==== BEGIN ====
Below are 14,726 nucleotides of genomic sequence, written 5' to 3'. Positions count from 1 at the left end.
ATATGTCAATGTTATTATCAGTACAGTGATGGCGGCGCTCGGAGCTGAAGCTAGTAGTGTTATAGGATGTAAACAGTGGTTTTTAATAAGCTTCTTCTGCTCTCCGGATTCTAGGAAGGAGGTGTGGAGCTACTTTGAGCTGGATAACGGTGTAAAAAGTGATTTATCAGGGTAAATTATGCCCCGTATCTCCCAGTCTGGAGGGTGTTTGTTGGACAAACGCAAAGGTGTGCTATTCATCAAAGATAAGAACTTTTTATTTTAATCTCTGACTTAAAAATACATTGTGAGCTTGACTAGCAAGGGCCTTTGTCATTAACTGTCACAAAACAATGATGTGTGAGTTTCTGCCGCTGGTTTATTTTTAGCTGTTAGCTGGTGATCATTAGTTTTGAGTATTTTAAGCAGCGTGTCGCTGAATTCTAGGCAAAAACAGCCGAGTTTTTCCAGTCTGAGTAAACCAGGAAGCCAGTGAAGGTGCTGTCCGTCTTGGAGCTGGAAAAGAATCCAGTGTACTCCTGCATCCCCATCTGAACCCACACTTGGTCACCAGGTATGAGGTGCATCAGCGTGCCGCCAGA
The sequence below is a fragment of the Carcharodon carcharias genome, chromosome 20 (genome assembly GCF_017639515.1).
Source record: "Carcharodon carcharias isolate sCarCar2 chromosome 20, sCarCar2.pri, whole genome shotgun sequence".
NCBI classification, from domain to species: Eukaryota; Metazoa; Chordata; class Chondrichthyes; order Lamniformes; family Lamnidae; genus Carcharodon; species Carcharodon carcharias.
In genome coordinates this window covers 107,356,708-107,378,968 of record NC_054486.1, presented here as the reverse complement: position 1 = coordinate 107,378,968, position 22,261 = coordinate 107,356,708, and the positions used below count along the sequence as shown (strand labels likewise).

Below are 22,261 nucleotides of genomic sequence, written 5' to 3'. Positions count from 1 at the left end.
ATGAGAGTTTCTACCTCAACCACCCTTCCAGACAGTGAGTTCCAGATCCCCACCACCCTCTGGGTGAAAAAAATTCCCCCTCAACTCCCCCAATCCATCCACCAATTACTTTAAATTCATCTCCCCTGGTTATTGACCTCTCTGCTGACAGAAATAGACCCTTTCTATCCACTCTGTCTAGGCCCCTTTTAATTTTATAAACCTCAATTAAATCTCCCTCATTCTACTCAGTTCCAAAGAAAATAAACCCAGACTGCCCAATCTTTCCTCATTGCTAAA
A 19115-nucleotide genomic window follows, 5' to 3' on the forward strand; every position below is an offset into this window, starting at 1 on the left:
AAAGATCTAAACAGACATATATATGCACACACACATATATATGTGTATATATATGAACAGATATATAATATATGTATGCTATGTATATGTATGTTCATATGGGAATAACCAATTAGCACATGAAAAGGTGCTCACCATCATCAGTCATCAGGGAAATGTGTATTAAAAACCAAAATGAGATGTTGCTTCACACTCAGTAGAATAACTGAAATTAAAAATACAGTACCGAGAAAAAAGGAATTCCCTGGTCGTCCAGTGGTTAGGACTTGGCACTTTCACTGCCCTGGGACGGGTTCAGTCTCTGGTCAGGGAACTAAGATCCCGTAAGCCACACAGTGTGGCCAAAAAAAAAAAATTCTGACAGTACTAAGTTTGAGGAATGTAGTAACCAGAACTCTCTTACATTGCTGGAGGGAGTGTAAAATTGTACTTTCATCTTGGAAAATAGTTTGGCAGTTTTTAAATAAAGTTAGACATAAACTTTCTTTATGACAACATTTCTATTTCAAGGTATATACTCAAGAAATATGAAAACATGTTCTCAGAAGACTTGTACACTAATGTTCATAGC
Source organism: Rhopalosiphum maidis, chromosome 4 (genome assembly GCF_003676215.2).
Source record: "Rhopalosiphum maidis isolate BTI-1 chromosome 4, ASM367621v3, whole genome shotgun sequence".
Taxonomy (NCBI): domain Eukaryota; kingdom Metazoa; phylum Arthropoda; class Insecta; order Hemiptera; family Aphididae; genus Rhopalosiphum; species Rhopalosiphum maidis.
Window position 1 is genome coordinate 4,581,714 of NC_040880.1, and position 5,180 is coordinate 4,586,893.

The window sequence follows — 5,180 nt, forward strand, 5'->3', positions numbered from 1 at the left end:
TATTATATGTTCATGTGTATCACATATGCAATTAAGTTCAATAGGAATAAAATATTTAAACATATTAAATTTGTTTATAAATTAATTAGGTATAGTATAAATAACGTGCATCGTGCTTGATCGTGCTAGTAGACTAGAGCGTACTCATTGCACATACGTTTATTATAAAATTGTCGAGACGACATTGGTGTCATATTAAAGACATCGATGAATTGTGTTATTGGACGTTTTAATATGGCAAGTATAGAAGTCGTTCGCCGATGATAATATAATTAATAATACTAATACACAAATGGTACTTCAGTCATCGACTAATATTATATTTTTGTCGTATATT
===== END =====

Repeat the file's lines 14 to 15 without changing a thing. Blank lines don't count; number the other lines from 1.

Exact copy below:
Window position 1 is genome coordinate 4,581,714 of NC_040880.1, and position 5,180 is coordinate 4,586,893.

The window sequence follows — 5,180 nt, forward strand, 5'->3', positions numbered from 1 at the left end: